Have you ever had a hard time finding an audience for your work because it wasn’t clearly “art” or “craft”?
I’m lucky that comics are undergoing a revolutionary period of diversity in form, medium, readership and creatorship. It’s still an “indie” community, but I’ve been lucky enough to have great reader support. At times it can be frustrating when people don’t see comics as I do; a perfect harmony of words and images— the natural state of human storytelling (cave paintings were graphic narrative, after all). Social stigma will always be a part of comics history. That “comics are for kids” or “comics are a low literary/art form” or “I don’t read comics” thing will always exist, but I’m happy to say that for many people, that’s changing.
If selling your work is something that is integral to your artistic process, can you share with us a little bit about how you calculate pricing?
I’m a big fan of printed matter, but digital content is important these days. I keep a regular online presence to support my print sales of my books (6 GNs in print). I’ve been experimenting with digital sales of comics that are too short for a big print run (30-60 pages), and succeeding somewhat. There’s essentially no overhead for those— no print costs or shipping costs. The infrastructure of the comics industry provides a number of conventions that allow me to make a good profit annually, but require a lot of travel and work. I split my publication between major publishers and self-publishing, which is a nice balance. Practically, you make more money just printing it yourself, but there’s a lot of hustle and work and trips to the post office in self pub. With a publisher, I can rely on them to print, store, ship, edit, etc, and focus on making the actual comic, so it’s good that I can do both. It’s all a juggling balance between art, craft, writing, and salesmanship.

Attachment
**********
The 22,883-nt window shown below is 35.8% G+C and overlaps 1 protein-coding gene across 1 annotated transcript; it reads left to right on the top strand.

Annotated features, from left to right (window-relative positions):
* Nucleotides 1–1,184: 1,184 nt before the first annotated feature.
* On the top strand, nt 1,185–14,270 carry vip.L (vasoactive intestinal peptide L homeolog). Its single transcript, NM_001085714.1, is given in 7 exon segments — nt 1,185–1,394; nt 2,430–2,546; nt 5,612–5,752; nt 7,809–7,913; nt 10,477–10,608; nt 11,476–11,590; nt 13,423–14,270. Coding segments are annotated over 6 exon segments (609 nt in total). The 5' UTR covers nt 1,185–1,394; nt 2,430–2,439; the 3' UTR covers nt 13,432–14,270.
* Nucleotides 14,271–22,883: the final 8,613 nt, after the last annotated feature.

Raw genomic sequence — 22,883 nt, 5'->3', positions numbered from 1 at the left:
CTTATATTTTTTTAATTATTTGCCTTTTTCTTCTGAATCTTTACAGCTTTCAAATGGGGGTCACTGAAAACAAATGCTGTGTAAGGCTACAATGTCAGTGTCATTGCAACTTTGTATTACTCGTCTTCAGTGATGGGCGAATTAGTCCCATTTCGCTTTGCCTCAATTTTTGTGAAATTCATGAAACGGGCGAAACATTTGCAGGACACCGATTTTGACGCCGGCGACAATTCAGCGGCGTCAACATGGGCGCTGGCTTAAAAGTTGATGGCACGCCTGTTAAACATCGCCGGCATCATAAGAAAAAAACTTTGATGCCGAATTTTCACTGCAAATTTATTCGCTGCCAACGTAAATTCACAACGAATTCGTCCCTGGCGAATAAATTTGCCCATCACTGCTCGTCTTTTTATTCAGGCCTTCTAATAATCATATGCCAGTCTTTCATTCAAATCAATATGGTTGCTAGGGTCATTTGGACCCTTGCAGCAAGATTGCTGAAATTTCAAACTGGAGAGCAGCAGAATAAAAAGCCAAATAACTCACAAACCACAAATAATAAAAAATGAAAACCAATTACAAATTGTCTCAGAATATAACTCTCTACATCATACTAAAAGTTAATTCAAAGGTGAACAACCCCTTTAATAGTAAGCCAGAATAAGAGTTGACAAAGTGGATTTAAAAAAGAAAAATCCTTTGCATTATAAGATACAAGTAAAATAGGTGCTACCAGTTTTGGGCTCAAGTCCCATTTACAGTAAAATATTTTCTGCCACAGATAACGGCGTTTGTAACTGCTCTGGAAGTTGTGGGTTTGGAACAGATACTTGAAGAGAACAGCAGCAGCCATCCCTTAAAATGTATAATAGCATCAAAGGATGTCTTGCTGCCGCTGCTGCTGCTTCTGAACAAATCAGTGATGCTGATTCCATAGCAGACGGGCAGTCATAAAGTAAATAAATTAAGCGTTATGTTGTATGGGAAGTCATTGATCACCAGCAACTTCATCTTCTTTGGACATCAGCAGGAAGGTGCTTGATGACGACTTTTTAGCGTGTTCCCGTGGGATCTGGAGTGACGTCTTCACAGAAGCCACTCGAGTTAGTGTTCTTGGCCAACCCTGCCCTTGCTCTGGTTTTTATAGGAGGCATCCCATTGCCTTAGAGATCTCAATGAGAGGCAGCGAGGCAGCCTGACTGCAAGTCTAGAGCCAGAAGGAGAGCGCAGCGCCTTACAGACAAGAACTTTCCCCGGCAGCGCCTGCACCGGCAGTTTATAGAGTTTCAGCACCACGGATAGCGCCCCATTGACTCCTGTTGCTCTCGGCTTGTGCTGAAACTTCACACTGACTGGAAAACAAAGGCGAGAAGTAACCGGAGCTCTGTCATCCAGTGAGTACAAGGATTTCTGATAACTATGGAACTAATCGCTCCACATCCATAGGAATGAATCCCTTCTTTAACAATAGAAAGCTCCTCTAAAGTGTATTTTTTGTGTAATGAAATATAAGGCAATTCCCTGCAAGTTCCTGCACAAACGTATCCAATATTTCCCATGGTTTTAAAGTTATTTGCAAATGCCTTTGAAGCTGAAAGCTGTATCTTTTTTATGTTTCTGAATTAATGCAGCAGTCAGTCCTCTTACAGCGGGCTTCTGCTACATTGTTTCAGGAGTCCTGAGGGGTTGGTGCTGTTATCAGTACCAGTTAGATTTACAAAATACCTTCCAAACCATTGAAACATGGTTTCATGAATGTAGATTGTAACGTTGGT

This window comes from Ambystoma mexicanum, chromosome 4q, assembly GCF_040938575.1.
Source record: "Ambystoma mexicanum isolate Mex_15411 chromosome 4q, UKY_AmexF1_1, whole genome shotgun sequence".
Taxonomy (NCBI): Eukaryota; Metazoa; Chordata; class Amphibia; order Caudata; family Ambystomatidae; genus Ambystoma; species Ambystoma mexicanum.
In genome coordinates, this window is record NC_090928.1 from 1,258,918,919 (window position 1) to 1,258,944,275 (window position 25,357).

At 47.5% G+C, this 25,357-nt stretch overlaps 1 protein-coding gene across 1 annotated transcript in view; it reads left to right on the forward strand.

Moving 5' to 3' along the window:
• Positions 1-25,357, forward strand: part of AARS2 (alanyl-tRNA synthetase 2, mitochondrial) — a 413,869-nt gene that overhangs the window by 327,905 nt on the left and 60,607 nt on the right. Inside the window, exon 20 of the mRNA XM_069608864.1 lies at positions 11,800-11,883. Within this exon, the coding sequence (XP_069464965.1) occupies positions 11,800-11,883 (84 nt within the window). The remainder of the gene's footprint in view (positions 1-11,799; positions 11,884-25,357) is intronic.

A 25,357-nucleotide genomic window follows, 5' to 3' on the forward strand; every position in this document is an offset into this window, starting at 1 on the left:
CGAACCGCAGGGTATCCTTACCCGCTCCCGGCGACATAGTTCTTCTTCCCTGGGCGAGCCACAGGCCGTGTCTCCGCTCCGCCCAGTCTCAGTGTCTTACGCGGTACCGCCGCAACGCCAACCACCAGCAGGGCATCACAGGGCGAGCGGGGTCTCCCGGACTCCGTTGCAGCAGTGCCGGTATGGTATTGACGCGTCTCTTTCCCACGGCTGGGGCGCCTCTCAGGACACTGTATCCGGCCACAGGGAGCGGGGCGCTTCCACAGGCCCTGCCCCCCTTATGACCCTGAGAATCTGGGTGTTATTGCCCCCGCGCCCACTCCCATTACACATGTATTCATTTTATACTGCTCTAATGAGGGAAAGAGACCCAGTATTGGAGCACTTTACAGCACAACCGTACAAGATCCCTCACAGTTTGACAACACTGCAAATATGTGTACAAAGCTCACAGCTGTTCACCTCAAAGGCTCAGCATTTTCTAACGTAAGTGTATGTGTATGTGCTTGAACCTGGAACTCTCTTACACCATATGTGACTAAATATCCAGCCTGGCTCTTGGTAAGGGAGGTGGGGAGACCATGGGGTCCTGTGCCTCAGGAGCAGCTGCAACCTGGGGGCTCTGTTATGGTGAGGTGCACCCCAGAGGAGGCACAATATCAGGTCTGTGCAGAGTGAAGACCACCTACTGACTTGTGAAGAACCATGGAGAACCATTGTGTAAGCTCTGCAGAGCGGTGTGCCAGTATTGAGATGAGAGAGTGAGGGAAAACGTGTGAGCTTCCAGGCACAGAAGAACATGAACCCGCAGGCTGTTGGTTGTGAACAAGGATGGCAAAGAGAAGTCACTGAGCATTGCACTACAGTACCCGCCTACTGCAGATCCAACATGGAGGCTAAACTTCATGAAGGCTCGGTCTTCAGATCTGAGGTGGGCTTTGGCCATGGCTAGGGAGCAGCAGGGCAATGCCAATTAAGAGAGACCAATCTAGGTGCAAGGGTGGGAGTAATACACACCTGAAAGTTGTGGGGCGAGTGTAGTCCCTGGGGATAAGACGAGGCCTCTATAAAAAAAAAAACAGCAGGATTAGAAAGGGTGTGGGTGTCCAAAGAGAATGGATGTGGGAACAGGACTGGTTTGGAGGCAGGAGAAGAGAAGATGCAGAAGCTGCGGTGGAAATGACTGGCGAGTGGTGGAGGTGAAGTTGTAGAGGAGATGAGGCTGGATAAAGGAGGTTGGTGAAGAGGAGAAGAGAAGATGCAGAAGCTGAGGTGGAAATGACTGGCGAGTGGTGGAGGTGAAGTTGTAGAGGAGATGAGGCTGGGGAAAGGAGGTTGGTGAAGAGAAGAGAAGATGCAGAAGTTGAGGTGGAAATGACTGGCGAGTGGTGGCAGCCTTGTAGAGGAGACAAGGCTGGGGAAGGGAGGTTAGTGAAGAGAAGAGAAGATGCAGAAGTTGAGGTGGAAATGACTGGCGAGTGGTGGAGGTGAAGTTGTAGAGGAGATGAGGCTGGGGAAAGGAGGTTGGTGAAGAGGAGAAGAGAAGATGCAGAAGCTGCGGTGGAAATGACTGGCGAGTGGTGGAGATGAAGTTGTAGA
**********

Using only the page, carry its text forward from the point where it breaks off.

Thanks for insightful answers, Lucy! You can check out Lucy’s work at her website and tumblr. Lucy also designed our amazing logo! For which she should be praised a thousand times for it is glorious to behold. We’re so lucky to have her on the Craft/Work team!
Are you an artist, crafter, maker or cultural worker who’d like to participate in our ongoing artist interview series? Get in touch! You can send us an ask or shoot us an email at firstname.lastname@example.org
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Here’s an interview with me for the Craft/Work project! I also drew and animated their logo. I think this is going to be a great show, and is worthy of kickstartage.
When I was 17, I went to a pre-college art program where I had an AWFUL teacher in my illustration class. He used to sneer over my work and tell me that it was “more craft than art,” as if this was the ultimate dismissal. Whatever— that dude made ugly tape murals. Hierarchy in making seems sillier and sillier as I become more secure as a professional artist. Paint the shit out of those little clouds, Bob Ross. Yarn bomb the hell out of those streetlights, knit punks. Make what moves you, friends!